We also have the writings of the Apostle Paul, a man specially chosen by God (Acts 9), and to whom special revelation was given regarding the teachings of Jesus (2 Corinthians 12). Paul was not an eyewitness to the events of Jesus’ life, but with his background in Jewish law and history as a Pharisee  (Philippians 3:4-5), he was able to incorporate the teachings of the Old Testament into a New Testament context.  The doctrines of the Christian faith were not codified into any particular form until Paul came on the scene. As the early church grew and issues arose, letters would be dispatched to Paul asking him pertinent questions. Paul would answer in the form of his own letters (see 1st and 2nd Corinthians). Most of Paul’s writings, along with the writings of the other apostles, form the basis of the New Testament and the foundation of the Christian faith (1 Corinthians 3:10-14). On top of all of that, we have a wealth of commentaries, books, periodicals and sermons that serve to give us deep insights into the life of Jesus.

Spending time with Jesus will change your life. Consider some of the people who were a part of Jesus’ inner circle. Peter was a fisherman with a vile mouth and a hot temper (John 18:10). Matthew (Levi) was a tax collector (Luke 5:27-29), a profession considered the worst imaginable, and he was hated because of it. Thomas, after spending years with Jesus, still harbored deep seated doubts (John 20:24-29). Brothers James and John were nicknamed Boanerges  (Mark 3:17) which means “Sons of Thunder,” possibly because of their explosive temper. Judas was a thief (John 12:6) who eventually betrayed Jesus for money (Luke 22:3-6). With the exception of Judas Iscariot the lives of these men were made better for having been with Jesus. Acts 4:13 gives a clue to the change wrought in the lives of Peter and John: “Now when they saw the boldness of Peter and John, and perceived that they were uneducated and untrained men, they marveled. And they realized that they had been with Jesus.”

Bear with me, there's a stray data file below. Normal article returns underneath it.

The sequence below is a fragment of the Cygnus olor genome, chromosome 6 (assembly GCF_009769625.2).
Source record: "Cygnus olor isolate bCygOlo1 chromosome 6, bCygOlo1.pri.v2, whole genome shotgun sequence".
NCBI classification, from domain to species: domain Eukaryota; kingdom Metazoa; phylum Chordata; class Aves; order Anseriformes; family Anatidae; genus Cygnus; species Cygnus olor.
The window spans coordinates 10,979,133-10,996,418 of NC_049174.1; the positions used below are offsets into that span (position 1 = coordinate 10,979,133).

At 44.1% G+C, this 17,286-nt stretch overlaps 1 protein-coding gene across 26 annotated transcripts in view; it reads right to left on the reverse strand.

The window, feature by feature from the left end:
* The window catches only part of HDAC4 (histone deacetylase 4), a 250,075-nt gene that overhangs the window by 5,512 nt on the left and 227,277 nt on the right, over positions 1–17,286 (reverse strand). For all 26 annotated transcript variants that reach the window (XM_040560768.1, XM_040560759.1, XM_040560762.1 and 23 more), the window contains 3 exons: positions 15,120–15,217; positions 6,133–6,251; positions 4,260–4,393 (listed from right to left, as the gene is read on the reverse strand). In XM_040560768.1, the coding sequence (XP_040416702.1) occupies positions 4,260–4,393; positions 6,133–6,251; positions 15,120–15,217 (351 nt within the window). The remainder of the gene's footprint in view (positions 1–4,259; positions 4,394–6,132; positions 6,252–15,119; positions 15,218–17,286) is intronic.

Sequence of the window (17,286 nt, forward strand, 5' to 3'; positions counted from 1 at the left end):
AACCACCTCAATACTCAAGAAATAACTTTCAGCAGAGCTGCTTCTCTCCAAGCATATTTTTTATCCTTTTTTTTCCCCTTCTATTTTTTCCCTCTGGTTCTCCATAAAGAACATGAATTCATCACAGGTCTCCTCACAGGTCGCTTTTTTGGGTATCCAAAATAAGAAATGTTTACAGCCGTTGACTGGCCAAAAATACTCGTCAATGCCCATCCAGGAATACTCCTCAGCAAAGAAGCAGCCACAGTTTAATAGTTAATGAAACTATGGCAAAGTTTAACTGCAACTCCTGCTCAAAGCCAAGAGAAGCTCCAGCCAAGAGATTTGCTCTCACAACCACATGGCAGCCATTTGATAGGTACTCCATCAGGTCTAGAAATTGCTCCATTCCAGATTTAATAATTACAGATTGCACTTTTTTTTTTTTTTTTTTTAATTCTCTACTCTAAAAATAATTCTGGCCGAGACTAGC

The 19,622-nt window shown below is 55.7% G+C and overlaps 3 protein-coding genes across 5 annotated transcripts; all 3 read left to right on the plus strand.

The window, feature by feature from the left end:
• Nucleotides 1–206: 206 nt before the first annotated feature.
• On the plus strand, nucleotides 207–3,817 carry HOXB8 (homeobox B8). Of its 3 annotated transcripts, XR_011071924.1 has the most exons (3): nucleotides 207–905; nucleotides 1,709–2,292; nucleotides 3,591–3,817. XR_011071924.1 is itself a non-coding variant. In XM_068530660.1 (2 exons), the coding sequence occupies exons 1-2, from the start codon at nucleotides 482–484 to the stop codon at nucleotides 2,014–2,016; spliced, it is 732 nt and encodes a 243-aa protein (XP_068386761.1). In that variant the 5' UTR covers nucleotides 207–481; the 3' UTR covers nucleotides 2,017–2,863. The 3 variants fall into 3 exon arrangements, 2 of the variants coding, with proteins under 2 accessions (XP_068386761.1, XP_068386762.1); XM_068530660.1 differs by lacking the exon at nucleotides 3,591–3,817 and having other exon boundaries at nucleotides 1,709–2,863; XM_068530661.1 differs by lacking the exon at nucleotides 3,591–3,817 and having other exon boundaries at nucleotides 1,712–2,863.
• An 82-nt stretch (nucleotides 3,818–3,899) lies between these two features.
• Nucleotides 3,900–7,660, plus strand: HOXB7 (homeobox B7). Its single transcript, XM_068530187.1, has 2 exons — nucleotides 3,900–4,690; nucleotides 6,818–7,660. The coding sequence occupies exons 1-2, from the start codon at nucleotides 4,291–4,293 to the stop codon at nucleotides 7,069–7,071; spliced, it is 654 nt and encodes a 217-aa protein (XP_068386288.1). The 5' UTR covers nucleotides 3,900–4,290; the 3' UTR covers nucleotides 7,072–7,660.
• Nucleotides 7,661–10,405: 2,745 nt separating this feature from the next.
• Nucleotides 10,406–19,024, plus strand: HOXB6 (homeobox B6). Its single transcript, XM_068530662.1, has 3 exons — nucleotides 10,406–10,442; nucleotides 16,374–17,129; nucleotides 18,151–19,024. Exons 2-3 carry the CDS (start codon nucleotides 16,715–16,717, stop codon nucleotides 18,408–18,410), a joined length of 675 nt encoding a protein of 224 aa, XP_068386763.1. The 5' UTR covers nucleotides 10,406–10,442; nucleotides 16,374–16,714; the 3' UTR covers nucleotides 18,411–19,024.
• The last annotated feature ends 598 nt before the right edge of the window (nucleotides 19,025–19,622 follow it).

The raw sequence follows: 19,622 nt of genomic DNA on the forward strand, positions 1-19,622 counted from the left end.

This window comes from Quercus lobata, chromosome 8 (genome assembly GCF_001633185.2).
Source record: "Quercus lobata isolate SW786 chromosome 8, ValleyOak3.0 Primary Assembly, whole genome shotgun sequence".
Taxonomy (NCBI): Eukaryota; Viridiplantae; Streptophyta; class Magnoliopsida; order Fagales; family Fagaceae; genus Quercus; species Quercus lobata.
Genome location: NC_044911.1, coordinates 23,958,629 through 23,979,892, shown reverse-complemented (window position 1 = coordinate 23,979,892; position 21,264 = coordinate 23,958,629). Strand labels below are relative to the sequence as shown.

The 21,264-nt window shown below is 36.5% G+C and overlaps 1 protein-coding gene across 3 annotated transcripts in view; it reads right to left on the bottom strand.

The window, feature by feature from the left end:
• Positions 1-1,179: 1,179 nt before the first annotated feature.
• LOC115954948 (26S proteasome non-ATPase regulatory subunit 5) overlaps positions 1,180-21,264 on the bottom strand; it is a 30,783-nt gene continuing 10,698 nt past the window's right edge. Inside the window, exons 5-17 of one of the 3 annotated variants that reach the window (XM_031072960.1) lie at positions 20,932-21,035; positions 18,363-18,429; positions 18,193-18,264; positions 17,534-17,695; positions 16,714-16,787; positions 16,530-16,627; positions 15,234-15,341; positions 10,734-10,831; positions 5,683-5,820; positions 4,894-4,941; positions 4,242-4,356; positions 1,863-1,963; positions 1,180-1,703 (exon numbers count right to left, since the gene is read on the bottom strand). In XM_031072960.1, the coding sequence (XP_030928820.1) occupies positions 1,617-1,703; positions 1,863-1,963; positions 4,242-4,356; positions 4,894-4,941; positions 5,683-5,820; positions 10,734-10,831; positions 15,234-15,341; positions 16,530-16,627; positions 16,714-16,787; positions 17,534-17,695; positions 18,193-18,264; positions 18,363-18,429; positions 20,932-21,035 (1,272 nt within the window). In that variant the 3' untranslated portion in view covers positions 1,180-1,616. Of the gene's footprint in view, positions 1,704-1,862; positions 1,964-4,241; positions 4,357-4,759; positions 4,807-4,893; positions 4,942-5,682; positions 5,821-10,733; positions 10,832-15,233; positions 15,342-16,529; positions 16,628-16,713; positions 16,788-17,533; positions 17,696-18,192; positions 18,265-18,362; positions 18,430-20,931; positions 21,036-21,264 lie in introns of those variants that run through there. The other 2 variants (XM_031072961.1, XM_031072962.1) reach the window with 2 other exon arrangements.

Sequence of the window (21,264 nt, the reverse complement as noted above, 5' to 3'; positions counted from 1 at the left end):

The next 40 days will introduce you to a deeper walk with Christ. You will be asked to read, and memorize scriptures. The material presented is not exhaustive but delivered in bite sized chunks to make it easy for you. In addition, there are  suggestions for practical things that may make your walk meaningful.  Though your walk with the Lord is essentially an exercise in faith, there is also a ‘doing’ component. Jesus said: “If you know these things, blessed are you if you do them” (John 13:17).

 
I hope that as you study, and draw close to Jesus your heart will burn within you and that you will be motivated to accomplish God’s purpose in your life.  

PRAY

Dear Lord, I want to make this 40 day journey with You, so I am asking you to help me overcome the obstacles that stand in my way. May I learn more about You Lord; may I follow in Your ways, and become a true disciple. I pray also for others that are making this journey with me. Bless them O Lord and may Your kingdom grow as more people are reached for Your honor and glory. Amen

ASSESS

As you reflect on your personal walk with Christ, determine where you are  and circle the one on the following list that  best represents where you are. Make a conscious decision to improve in the next 40 days.

Daily Bible Reading   
Very Satisfied – Somewhat Satisfied – Not Satisfied
Consistent Prayer      
Very Satisfied – Somewhat Satisfied – Not Satisfied
Worship Attendance  
Very Satisfied – Somewhat Satisfied – Not Satisfied

MAKE A PERSONAL COMMITMENT TO WALK WITH JESUS FOR 40 DAYS

Download a commitment page here. Sign and post conspicuously as a reminder.
Personal Commitment Page